Twyla Tharp's Vanguard Of New Dances In Brooklyn
NEW YORK — Choreographer Twyla Tharp has been trying to sell her current dance season at the Brook- lyn Academy of Music (BAM) to those who don't follow dance.
One reason ``Red, White and Blues: New Works'' needs to be sold is that the same dances, plus narration by Tharp, are being presented 14 times. Fans probably will attend, but they won't be returning for two or three different programs, as often is the case in a dance troupe's two-week season.
Before the Jan. 16-28 season began, Tharp hit the TV circuit to hype her concert. She told talk-show hosts that dance energizes audiences, sending them back to their lives feeling physically stronger and mentally more optimistic.
Tharp is known to be articulate and witty. Her dances are considered interesting and her choice of movement styles and music remarkably eclectic.
Tharp is celebrating the 30th anniversary of her first dance concert, which was held in 1965 at Hunter College in New York City.
When the Brooklyn Academy offered her 14 dates, she chose not to offer several retrospective evenings. Always daring, she chose to present all new works and dance in some of them herself.
Tharp asked seven ballet dancers to join her - without pay - in Washington last summer. Using them, and thinking about things American, she choreographed some new ballets and modern dances.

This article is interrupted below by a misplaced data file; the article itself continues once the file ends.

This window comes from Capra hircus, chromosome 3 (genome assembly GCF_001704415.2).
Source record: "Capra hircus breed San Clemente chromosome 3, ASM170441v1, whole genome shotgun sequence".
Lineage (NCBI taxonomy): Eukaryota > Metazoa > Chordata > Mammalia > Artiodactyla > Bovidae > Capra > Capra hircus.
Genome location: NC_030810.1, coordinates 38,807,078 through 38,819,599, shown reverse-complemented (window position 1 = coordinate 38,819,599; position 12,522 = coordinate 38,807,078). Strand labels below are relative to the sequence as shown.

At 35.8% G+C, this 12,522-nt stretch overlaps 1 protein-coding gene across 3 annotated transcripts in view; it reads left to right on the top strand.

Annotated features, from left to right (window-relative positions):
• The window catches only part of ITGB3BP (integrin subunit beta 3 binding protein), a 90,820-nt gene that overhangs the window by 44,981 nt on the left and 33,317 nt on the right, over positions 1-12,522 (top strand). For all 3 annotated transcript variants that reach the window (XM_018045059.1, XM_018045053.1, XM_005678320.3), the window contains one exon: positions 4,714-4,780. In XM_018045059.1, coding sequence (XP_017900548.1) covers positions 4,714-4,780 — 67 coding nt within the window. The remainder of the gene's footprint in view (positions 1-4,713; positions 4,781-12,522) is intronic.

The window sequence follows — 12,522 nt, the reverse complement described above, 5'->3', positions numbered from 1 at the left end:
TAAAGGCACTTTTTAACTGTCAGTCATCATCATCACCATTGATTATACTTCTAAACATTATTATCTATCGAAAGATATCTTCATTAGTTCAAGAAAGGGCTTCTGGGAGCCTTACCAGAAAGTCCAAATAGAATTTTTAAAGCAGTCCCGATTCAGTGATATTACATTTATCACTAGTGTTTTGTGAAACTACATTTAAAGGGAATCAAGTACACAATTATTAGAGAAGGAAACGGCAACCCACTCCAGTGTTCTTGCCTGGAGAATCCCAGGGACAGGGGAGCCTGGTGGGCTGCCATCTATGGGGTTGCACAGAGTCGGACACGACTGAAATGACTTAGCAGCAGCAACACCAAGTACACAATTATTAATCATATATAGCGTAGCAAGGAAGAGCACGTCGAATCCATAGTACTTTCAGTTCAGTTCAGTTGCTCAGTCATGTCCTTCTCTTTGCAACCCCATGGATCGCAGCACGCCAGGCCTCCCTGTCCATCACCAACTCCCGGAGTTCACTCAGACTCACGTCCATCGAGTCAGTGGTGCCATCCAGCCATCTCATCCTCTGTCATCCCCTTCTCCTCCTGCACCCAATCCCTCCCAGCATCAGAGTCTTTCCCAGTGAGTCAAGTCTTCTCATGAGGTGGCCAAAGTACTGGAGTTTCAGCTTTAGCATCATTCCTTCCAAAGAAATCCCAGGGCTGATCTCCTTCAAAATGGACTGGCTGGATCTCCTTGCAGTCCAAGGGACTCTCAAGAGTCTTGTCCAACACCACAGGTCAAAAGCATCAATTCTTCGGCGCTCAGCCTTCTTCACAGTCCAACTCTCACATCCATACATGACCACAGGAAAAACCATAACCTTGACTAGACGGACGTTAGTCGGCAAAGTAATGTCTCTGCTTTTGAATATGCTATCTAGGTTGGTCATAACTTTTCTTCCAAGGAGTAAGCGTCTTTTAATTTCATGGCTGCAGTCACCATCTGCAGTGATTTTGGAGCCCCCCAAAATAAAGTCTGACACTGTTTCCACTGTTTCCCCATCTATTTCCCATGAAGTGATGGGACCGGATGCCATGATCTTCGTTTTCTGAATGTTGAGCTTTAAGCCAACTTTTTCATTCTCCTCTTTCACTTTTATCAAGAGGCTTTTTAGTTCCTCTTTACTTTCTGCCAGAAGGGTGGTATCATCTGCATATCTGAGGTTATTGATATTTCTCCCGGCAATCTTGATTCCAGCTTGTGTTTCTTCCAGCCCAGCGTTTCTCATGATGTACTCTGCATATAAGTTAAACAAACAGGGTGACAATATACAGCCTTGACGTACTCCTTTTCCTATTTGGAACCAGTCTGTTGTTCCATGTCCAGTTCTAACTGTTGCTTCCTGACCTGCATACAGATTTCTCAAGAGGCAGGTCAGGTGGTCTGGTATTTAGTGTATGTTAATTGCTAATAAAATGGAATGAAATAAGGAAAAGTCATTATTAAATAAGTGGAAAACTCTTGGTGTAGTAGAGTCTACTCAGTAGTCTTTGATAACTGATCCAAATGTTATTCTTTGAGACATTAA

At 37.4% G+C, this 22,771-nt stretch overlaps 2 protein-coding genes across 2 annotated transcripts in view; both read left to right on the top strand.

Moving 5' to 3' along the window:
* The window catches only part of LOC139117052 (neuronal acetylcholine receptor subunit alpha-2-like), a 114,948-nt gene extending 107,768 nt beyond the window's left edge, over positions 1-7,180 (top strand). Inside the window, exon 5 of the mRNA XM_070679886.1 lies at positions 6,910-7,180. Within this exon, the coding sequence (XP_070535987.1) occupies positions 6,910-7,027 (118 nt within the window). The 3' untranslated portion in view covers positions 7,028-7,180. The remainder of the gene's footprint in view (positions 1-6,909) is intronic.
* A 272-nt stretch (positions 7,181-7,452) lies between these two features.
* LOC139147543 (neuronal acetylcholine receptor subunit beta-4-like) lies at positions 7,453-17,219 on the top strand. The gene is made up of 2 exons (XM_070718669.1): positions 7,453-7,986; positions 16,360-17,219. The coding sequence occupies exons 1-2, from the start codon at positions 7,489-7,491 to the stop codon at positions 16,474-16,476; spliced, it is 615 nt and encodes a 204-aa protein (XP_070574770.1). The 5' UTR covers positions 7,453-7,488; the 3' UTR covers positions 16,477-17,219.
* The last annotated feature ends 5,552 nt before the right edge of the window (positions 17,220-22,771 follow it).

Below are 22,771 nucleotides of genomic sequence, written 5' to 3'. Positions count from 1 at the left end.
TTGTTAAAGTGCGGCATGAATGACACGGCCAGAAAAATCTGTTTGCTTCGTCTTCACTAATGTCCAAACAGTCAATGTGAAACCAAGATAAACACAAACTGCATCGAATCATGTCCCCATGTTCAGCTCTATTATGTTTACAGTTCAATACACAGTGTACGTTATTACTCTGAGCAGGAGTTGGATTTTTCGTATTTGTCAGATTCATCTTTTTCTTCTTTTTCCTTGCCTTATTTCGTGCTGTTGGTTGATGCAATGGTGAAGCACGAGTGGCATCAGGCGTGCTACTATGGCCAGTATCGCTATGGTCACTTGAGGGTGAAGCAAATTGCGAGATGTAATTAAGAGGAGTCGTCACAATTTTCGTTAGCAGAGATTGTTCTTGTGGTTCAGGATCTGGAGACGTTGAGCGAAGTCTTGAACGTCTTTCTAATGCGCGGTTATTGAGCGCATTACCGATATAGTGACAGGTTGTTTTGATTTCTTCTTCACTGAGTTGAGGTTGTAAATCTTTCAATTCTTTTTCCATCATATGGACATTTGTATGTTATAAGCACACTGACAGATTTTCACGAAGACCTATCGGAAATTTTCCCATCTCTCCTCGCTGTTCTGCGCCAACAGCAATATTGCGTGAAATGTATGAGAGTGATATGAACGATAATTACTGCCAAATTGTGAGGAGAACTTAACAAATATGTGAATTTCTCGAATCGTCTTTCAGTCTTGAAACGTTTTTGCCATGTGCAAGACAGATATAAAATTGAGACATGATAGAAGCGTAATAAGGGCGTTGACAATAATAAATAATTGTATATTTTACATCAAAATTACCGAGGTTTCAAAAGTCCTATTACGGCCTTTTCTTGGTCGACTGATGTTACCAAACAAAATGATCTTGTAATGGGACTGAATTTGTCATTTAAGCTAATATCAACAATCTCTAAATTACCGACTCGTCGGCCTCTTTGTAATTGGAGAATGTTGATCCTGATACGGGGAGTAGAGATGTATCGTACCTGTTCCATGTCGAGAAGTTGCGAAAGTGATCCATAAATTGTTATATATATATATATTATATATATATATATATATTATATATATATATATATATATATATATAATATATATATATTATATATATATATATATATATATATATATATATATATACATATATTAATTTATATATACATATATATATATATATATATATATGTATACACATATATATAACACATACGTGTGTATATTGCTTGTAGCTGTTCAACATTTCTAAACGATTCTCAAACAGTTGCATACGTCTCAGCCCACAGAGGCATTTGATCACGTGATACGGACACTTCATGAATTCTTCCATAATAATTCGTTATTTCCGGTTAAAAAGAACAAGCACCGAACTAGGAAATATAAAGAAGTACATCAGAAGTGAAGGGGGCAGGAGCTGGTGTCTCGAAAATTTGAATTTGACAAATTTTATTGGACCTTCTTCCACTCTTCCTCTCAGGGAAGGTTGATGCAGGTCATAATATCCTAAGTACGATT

The Kennedy Center provided rehearsal space in exchange for a few performances there. The same program is given here; dancers are now being paid.
The current program begins with ``Believe Me if All Those Endearing Young Charms,'' danced to music recorded by Wynton Marsalis. Then Tharp does fascinating jazz dancing, backed by a line of four men, to three early Duke Ellington records. Everybody slouches amusingly in a doo-wop dance set to the Five Satins' ``In the Still of the Night.''
Tharp also explains how she invents a movement phrase and makes it look different. The dancers demonstrate. ``Circling Pigeons Waltz,'' as played by a Czech band in southwest Texas in 1918, is amusing as one dancer turns into a pigeon.
To Gluck's ``Don Juan,'' Tharp had men moving like egocentric twits, an amusing conceit that went on too long. Stacy Caddell seemed to control other dancers' fates - which included some melodramatic stabbings - in a dance to Bartok violin music. They also danced to the Drummers of Burundi and ended with ``The Battle Hymn of the Republic.''